By Mike McCormack
(Tramp Press, €15)
Meet Marcus Conway, County Engineer for Mayo, resident of Louisburgh, fiftyish, husband to schoolteacher Mairead, father to aspiring artist Agnes and backpacker Darragh, brother to Eithne, ex-seminarian, one time adulterer, and all round connoisseur of chaos, both domestic and universal.
Mike McCormack’s new novel – his third, following Crowe’s Requiem (1998) and Notes From A Coma (2005), and his fifth book if you include the short story collections Getting It In The Head (1996) and Forensic Songs (2012) – is a day, or rather, a morning and early afternoon, in the life of this gentleman. It is no ordinary half-day either, although it seems so for most of the narrative, culminating in its closing pages in a finale it would be spoilerish to reveal (did you see it coming?), but which attempts to lend weight to what has gone before, in so doing asking important ethical and metaphysical questions about life and death, how to live and how to die.
Although clues are dropped throughout, the novel largely dispenses with plot contrivances, and completely with full stops, choosing instead to range broadly over Marcus’ reminiscences of his life, in a Bloom-like, free associative, stream of consciousness manner. Indeed, like Joyce’s Leopold, Marcus is in many ways an ordinary hero, a mythic everyman, although his classical correlative would not be Odysseus, but rather Achilles. He even has a literal gammy heel, a side effect of the Lipitor cholesterol medication he is on, which weakens tendons down there. However, unlike the largely equanimous, even jovial Bloom, the metaphorical equivalence of this vulnerability is Marcus’ defining characteristic of anxiety. In his mental ramblings, he is inclined to fret about everything, whether it is his immediate family, or the state of the county, the country, or the whole shooting match.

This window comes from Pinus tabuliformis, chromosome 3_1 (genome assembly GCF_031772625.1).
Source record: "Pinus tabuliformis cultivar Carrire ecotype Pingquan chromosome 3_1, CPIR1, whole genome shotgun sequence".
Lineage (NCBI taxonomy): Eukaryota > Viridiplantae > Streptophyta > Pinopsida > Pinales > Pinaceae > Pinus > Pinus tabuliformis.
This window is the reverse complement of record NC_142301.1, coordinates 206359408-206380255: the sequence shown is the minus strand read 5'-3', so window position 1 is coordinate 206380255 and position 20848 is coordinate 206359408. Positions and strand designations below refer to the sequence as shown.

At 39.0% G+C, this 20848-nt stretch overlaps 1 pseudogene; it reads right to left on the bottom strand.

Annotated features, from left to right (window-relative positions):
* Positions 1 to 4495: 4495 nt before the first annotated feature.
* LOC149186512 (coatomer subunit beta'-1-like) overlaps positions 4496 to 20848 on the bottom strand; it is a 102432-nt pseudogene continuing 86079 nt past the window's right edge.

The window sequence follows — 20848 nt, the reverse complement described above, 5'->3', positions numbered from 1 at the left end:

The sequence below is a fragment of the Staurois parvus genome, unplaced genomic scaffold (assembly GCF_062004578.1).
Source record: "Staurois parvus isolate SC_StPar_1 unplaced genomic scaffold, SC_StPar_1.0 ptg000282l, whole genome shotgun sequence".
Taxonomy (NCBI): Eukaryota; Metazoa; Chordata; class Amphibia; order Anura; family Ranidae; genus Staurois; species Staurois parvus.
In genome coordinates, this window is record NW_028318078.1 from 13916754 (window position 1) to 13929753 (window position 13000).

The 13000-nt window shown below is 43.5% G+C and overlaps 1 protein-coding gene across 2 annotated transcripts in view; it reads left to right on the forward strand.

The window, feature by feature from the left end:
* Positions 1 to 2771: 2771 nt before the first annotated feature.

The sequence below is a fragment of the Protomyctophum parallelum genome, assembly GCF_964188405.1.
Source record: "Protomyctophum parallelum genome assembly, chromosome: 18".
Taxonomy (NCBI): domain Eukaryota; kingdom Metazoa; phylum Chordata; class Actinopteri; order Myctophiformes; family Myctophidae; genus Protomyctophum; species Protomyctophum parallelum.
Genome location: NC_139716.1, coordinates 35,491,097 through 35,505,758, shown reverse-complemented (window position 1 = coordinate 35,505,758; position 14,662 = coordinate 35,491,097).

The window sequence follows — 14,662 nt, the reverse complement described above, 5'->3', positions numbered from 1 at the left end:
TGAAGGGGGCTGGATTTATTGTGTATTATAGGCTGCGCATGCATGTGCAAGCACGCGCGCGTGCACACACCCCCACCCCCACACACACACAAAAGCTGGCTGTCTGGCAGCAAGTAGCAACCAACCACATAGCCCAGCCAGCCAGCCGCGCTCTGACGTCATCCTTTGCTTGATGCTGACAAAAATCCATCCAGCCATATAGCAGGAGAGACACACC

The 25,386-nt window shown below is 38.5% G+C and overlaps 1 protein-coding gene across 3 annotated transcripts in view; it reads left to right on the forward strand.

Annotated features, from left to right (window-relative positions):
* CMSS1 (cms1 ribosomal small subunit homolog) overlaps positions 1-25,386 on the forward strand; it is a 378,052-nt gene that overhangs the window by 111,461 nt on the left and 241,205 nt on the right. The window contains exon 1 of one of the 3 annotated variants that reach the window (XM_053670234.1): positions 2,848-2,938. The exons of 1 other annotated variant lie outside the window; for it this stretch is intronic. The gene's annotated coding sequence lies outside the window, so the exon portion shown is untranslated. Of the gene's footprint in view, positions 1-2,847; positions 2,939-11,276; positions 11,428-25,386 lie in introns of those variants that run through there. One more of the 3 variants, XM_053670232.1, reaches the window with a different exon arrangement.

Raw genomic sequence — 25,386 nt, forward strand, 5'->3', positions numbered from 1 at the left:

For while the universal may be contained in the particular (and vice versa), for Marcus this translates into an engineer’s acute awareness of the nothingness upon which everything is built, and the provisional nature and inherent instability of all structures. This sense of dread is vividly illustrated in a genuinely unnerving recollection Marcus has of coming home from school one day as a boy in short trousers, to find the engine of the Massey Ferguson 35 tractor his farmer father had bought ‘completely broken down…gutted of its most essential parts and forlorn now, its components ordered across the floor in such a way as to make clear not only the sequence of its dismantlement but also the reverse order in which it would be restored to the full working harmonic of itself.’